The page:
Although I appreciate that Occupy wants to reduce the Mayor’s salary, squatting on the Green in the face of City requests seems to send the wrong message and discourage others from joining.
How can you be evicted from a place that you have absolutely no legal ties to in the first place? Should this even be a question? I believe this is called trespassing but let’s dress it up and call it a “residence”. I think I’d like to have my mail forwarded to another address so I can squat there rent-free, tax-free, responsibility-free and then patiently wait for a court system to legally evict me from a place that I have no right residing in, in the first place! Is the New Haven Green considered a park? I do believe parks in the city close at sunset. What is with the ridiculous loop holes? Whatever good things this organization was trying to accomplish are being completely slef-sabotaged. As far as I can see, the only thing they have actually accomplished is to prove that apparently, it is possible to live on the Green.
And thank you, Irv Pinsky. I’d like to put the Green as my address on a job application to which I am sure I would get denied but let me put it on a voting application and all the rules change and now, apparently, I have rights to that piece of land. With that kind of legal logic, I can only hope no one decides to forward their mail to my house because despite all the taxed money that I have spent on it, all it takes is a little freedom of speech to have it taken away.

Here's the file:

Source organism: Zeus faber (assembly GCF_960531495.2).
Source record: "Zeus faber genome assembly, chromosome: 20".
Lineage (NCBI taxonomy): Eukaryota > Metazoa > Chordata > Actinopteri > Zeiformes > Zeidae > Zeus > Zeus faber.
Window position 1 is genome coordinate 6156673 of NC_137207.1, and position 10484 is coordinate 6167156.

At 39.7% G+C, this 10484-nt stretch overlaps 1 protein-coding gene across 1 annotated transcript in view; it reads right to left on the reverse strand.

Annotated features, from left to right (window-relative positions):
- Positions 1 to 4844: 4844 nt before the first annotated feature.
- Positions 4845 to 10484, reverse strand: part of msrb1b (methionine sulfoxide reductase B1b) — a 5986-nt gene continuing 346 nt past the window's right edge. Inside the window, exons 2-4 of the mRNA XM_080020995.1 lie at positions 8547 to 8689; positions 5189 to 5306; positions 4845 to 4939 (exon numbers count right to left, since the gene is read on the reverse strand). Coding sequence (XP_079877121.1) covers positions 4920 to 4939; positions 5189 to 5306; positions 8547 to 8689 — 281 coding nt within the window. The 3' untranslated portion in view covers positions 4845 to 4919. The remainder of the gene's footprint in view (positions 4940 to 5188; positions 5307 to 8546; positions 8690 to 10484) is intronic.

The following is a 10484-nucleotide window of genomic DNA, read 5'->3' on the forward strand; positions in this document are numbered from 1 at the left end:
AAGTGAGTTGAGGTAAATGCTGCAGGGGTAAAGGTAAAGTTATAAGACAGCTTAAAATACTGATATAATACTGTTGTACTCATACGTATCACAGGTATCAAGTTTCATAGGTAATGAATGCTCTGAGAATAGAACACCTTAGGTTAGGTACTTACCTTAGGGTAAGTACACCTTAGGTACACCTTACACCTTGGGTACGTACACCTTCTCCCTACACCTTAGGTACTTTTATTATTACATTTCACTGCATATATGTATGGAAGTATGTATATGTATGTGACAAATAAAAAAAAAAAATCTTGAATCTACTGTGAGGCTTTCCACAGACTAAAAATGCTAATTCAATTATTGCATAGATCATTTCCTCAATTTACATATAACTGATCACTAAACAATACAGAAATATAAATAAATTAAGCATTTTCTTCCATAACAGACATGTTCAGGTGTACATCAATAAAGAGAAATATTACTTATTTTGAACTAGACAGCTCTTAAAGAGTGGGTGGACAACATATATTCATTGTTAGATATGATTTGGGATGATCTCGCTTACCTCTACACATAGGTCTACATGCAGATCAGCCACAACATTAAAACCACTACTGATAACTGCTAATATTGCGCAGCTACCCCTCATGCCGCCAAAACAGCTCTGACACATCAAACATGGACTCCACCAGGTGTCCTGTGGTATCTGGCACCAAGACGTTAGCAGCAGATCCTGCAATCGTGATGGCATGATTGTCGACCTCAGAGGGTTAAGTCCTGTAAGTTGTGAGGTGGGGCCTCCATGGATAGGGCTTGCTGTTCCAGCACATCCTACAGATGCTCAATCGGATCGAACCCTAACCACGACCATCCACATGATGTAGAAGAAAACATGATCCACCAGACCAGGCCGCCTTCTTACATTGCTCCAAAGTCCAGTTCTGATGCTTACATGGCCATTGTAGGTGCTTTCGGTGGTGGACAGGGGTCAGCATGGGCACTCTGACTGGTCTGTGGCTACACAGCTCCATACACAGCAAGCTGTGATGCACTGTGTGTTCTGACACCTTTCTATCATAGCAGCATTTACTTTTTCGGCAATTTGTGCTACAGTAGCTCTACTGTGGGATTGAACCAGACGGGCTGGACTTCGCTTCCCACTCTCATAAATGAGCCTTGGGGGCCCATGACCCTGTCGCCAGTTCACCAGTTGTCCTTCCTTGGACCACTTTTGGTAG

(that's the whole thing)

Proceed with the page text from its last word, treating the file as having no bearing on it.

Bottom line, this movement does not inspire me to politically protest or take action. It infuriates me. They are alienating people from their own cause. I’d be much more inspired by a group that used their time and services to actually help people instead of shouting from their tent-tops that they have a right to be there. Ok, fine, you do, and what did else did you prove besides that?
All said the group Occupy New Haven made their dream last longer than others, sadly their message was never clear and oftentimes confusing.
They had fun mocking the police, believing that “all” of us are against them. We may be a minority but there are quite a few good free thinking cops in New Haven.
What’s next for all these dedicated souls? I hope they remain active and work to make changes on a local state and federal level. We all know something has to change and that being the Republican’s who failed everyone of us in the 99% during the past 4+ years.
Get the vote out and work to fix our corrupt system.
Peace & Love
Wow Irv cleans up nice! He’s been talking about the landlord/tenant angle for weeks but only went to Housing Court yesterday. And his papers got rejected because the clerk wouldn’t take his check? That’s bizarre.
Anyhow it does some a bit of a stretch to invoke the anti-lockout law. Although squatters can be evicted, they can also be arrested for trespass…